Press Releases

Baltimore City Launches New Phone Line to Help Residents in Crisis and Those Seeking Substance Use and Mental Health Services

BALTIMORE, MD (October 5, 2015)–Working to improve access to critically needed care, Baltimore City has launched a new, single phone number for Baltimore City residents to use for substance use and mental health crisis calls, services and treatment, and information.

The Crisis, Information & Referral Line, 410-433-5175, will be answered 24 hours a day, 365 days a year, giving people in need of help the opportunity to talk to a trained professional at any time. Creating such a resource is a key recommendation in the city’s recently released report of the Mayor’s Heroin Treatment and Prevention Task Force. 

Health Commissioner Wen Announces Plan to Make Lifesaving Medication Available to All Baltimore Residents

BALTIMORE, MD (September 30, 2015)–Baltimore City Health Commissioner Dr. Leana Wen today announced plans to issue a “standing order” for naloxone, also called Narcan, a medication that completely reverses the effect of an opioid overdose. Under a change in state law that begins October 1, doctors in the state of Maryland affiliated with local health departments are now able to issue written standing orders that allow designated individuals, such as overdose response program trainees and pharmacists, to dispense naloxone without a doctor’s prescription.

With Dr. Wen’s standing order, Baltimore City will become first jurisdiction in Maryland to expand access to the opioid antidote.

Baltimore City Health Department Announces New Youth Violence Prevention Resource

BALTIMORE, MD (September 29, 2015)– Today, the Baltimore City Health Department was joined by youth leaders from across the city to announce "Words Not Weapons,” a resource card campaign focused on communication as the key to violence prevention. This campaign will ask medical professionals, neighborhood leaders, and young people to pledge their commitment to spreading a message of non-violent conflict resolution.

Baltimore City Health Department Announces Over $20 million in CDC Funding to Help Reduce HIV Infections Among At-Risk Populations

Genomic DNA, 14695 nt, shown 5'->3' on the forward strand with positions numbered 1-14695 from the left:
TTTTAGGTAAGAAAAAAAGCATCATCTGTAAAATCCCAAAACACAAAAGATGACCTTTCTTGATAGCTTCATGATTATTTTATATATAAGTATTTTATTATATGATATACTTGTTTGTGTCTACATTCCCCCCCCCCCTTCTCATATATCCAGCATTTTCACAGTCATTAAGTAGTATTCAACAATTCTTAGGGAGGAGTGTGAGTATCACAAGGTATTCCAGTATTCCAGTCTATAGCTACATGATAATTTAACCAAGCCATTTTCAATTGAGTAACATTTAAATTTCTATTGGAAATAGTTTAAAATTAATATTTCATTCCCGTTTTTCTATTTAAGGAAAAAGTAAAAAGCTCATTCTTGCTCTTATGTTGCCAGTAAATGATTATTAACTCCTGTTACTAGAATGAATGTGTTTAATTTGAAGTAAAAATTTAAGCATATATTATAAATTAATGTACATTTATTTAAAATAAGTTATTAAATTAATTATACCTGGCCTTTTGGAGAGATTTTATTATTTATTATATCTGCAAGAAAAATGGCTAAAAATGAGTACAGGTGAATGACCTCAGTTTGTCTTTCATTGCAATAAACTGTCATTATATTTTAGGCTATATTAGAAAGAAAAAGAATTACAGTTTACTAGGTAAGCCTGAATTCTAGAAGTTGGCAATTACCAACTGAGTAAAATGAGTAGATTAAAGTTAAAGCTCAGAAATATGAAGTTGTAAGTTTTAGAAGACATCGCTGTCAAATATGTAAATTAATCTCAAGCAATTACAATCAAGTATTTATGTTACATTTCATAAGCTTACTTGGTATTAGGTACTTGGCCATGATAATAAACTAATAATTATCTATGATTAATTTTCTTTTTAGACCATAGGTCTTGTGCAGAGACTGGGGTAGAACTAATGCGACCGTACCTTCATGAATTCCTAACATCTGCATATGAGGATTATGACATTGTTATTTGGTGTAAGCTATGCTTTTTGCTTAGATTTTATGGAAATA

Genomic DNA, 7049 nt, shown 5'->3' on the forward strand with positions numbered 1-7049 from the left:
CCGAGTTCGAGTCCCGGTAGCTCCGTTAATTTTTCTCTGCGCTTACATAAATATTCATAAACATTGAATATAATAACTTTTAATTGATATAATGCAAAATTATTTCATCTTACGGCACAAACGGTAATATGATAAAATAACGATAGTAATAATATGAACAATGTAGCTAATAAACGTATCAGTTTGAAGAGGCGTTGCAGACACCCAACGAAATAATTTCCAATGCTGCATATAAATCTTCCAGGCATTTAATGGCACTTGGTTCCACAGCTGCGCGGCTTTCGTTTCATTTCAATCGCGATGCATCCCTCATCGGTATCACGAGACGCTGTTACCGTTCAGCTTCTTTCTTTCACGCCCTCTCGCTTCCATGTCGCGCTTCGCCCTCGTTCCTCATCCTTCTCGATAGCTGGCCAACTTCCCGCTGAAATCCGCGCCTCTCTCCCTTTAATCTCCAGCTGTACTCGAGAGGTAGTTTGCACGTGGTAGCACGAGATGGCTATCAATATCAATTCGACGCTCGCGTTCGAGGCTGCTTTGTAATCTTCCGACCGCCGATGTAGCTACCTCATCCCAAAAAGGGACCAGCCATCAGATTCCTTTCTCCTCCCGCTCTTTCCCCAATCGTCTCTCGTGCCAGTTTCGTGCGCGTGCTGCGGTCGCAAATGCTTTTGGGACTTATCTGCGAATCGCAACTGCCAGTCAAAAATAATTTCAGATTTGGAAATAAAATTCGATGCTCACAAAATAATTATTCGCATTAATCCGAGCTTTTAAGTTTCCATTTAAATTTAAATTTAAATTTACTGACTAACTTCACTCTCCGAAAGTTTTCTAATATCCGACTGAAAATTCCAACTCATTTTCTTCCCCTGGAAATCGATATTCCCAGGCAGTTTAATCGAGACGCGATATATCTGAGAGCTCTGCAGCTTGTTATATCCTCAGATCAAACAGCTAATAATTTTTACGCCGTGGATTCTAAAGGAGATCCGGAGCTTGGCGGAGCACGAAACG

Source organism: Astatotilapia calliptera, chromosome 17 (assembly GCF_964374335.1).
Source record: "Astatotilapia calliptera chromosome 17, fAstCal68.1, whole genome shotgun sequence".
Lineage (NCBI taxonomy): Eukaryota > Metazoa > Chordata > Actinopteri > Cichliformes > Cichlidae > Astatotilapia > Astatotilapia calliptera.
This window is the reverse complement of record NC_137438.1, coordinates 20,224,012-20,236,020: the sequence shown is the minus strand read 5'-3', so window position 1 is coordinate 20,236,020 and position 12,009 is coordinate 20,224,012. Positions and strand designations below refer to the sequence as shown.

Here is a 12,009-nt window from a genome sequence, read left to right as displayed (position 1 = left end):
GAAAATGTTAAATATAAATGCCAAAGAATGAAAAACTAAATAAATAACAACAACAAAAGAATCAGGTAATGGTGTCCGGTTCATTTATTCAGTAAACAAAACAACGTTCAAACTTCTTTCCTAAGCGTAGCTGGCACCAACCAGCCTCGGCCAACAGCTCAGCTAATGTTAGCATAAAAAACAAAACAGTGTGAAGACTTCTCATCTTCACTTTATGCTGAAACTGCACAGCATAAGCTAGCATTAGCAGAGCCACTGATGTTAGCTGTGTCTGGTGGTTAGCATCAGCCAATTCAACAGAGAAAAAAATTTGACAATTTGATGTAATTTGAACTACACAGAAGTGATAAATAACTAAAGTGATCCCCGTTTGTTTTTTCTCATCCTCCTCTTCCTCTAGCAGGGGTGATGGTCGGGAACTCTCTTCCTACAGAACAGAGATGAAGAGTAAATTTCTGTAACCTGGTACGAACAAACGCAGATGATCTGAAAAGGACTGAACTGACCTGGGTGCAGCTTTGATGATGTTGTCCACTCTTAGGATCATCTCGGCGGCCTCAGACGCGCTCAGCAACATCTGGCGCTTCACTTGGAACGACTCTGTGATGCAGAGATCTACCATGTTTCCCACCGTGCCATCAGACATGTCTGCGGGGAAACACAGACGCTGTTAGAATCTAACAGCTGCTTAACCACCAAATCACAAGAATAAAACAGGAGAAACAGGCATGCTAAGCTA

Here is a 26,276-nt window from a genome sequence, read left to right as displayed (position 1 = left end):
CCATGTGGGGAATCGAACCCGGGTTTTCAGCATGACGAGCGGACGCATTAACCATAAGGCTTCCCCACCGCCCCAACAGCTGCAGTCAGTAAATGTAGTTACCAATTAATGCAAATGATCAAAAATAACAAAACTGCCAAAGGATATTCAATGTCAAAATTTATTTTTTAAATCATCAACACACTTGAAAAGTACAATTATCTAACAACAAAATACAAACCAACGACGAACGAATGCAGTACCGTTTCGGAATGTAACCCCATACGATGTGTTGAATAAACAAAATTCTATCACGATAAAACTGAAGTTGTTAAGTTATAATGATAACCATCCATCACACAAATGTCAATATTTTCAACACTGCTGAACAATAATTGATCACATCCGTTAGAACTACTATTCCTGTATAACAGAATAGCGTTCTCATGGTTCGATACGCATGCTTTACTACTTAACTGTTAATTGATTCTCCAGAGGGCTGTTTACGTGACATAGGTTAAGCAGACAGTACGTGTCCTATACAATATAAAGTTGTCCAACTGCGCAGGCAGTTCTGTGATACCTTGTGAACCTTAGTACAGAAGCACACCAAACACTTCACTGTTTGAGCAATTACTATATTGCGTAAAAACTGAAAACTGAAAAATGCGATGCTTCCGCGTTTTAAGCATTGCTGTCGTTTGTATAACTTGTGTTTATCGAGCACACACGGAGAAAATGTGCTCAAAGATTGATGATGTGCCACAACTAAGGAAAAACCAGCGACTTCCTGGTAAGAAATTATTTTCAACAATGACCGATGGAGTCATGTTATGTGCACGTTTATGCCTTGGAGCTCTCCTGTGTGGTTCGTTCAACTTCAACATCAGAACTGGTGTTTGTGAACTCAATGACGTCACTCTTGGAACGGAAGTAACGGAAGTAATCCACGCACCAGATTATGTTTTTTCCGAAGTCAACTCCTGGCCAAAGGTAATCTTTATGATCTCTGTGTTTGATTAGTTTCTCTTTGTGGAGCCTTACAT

BALTIMORE, MD (September 25, 2015)–The Baltimore City Health Department (BCHD) announced today that Baltimore City was awarded over $20 million in grant funding from the Centers for Disease Control (CDC) to support efforts to reduce HIV infection among men who have sex with men (MSM) and transgender populations, with an emphasis on MSM of color. The two grants awarded to BCHD are part of $185 million in funding distributed by the CDC to respond to the severe burden of HIV among MSM and transgender men and women.

While new HIV infections are declining across the city–and nationwide–new infections are increasing among MSM and transgender persons in Baltimore. African American populations are particularity at-risk–84 percent of those living with HIV in Baltimore are African American.

Baltimore City Health Department Releases Report Highlighting Community Health Survey Results

Today, the Baltimore City Health Department released the second Baltimore Community Health Survey (CHS) Summary Results Report. The report is based on a survey conducted in the fall of 2014 of 1,722 adults across Baltimore City, and is a follow up to the 2009 CHS.

Safe Streets East Site to Reopen, West Baltimore Program Expansion to Begin

Baltimore City Health Commissioner Dr. Leana Wen announced today that the Safe Streets East location in McElderry Park will begin limited operations starting today, transitioning to full operations over the coming weeks, following a comprehensive review of the program which resulted in implementation of new training and security protocols to strengthen management and oversight.